With the world still on edge over developments in the Ukraine, overnight newsflow was far less dramatic than yesterday, with no "bombshell" uttered at today's Putin press conferences in which he said nothing new and simply reiterated the party line and yet the market saw it as a full abdication, he did have some soundbites saying Russia should keep economic issues separate from politics, and that Russia should cooperate with all partners on Ukraine. Elsewhere Gazprom kept the heat on, or rather off, saying Ukraine recently paid $10 million of its nat gas debt, but that for February alone Ukraine owes $440 million for gas, which Ukraine has informed Gazprom it can't pay in full. Adding the overdue amounts for prior months, means Ukraine's current payable on gas is nearly $2 billion. Which is why almost concurrently Barosso announced that Europe would offer €1.6 billion in loans as part of EU package, which however is condition on striking a deal with the IMF (thank you US taxpayers), and that total aid could be as large as $15 billion, once again offloading the bulk of the obligations to the IMF. And so one more country joins the Troika bailout routine, and this one isn't even in the Eurozone, or the EU.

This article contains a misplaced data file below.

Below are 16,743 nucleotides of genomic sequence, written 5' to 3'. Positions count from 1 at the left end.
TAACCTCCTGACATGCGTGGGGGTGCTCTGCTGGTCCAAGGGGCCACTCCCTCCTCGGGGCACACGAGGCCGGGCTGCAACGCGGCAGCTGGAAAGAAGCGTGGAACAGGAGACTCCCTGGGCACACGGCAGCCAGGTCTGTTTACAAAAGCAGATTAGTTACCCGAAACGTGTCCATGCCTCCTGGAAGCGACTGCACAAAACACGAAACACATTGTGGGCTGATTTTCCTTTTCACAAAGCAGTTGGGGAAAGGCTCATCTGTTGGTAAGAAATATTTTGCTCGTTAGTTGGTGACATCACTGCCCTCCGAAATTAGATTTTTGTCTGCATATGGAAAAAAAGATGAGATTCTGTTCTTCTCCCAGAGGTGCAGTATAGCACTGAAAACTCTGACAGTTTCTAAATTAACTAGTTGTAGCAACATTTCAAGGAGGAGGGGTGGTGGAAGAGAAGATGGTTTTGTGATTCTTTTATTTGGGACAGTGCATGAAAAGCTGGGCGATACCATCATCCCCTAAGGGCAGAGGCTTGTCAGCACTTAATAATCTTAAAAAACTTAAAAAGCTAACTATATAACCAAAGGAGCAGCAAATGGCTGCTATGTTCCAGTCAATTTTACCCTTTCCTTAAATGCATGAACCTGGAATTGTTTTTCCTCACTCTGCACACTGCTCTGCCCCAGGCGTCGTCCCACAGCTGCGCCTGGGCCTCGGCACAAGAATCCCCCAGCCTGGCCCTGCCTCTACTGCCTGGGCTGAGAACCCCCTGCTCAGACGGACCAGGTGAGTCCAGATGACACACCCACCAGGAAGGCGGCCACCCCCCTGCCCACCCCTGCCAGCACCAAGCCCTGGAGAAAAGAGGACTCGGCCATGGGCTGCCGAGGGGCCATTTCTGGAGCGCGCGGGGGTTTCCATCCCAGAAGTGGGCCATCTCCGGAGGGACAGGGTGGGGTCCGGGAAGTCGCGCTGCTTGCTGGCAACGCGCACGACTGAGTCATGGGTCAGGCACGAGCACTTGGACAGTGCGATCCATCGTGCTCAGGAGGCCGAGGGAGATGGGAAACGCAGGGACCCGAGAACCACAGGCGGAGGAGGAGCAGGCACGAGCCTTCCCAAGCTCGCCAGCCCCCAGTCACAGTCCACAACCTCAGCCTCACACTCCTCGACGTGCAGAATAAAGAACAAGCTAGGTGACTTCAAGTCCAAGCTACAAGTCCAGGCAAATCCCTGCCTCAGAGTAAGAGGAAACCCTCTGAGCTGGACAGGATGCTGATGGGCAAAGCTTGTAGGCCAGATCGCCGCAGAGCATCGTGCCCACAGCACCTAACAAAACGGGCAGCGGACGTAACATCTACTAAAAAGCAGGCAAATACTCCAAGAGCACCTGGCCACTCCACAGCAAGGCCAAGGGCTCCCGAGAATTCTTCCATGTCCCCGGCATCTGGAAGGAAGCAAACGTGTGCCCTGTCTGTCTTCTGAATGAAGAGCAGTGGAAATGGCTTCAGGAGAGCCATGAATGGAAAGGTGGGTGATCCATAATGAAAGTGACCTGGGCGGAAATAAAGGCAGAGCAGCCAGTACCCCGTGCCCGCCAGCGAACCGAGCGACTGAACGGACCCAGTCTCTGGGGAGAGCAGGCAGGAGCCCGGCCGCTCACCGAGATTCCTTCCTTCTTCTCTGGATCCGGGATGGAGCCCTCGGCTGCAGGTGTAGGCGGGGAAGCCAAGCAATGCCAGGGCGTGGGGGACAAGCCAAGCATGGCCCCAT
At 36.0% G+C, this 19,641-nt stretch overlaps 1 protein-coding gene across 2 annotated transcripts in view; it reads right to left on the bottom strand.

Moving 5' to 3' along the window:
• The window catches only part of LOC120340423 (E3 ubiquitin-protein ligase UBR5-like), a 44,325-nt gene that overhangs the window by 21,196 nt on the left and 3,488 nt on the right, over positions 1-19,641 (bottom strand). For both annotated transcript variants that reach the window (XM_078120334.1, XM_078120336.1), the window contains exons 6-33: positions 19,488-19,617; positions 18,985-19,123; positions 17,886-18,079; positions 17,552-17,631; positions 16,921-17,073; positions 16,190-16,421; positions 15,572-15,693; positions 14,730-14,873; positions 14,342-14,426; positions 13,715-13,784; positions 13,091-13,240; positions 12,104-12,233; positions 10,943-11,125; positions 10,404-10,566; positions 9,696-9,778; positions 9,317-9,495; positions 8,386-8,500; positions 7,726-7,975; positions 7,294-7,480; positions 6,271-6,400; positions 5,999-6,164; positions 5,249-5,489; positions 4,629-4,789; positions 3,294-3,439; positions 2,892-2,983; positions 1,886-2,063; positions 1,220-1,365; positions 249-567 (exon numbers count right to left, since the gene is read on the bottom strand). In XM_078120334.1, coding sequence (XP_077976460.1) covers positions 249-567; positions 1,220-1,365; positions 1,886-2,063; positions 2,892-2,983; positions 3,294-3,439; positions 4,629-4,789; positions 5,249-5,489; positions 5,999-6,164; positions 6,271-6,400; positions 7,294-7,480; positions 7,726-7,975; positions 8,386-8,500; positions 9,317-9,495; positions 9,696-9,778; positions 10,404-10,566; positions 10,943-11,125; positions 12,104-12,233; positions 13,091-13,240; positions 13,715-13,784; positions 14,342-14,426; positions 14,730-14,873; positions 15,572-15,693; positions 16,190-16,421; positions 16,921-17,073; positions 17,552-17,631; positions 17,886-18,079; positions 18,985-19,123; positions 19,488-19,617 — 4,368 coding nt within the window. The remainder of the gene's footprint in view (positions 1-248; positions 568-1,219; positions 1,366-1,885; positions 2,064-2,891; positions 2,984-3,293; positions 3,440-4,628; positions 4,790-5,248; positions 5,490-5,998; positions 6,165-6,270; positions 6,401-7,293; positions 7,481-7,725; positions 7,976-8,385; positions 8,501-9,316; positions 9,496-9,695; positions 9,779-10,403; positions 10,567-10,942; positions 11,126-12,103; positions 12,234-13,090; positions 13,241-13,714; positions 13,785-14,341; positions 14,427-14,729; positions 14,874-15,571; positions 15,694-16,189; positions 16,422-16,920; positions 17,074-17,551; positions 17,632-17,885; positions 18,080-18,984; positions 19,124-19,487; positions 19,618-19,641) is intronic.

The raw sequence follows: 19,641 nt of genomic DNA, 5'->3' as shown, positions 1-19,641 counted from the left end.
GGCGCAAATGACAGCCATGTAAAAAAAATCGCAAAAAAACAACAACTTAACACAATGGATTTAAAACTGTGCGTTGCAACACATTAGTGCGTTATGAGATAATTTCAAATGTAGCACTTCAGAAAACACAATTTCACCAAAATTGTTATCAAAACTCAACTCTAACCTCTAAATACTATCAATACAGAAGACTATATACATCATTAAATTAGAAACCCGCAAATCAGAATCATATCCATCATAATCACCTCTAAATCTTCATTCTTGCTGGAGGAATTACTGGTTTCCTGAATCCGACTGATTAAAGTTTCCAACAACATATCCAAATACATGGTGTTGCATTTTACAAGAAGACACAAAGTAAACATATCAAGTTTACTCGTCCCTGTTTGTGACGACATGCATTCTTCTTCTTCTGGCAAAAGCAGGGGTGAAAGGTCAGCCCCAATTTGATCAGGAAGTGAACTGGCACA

Since Ukraine is the only wildcard variable in the news these past few days, it was to be expected that following i) the end of the large Russian military drill begun two weeks ago and ii) a press conference by Putin in which he toned down the war rhetoric, even if he did not actually say anything indicating Russia will difuse the tension, futures have soared and have retraced all their losses from yesterday. And not only in the US - European equity indices gapped higher at the open this morning in reaction to reports that Russian President Putin has ordered troops engaged in military exercises to return to their bases. Consequent broad based reduction in risk premia built up over the past few sessions meant that in spite of looming risk events (ECB, BoE policy meetings and NFP release this Friday), Bund also failed to close the opening gap lower. At the same time, USD/JPY and EUR/CHF benefited as the recent flight to quality sentiment was reversed, with energy and precious metal prices also coming off overnight highs.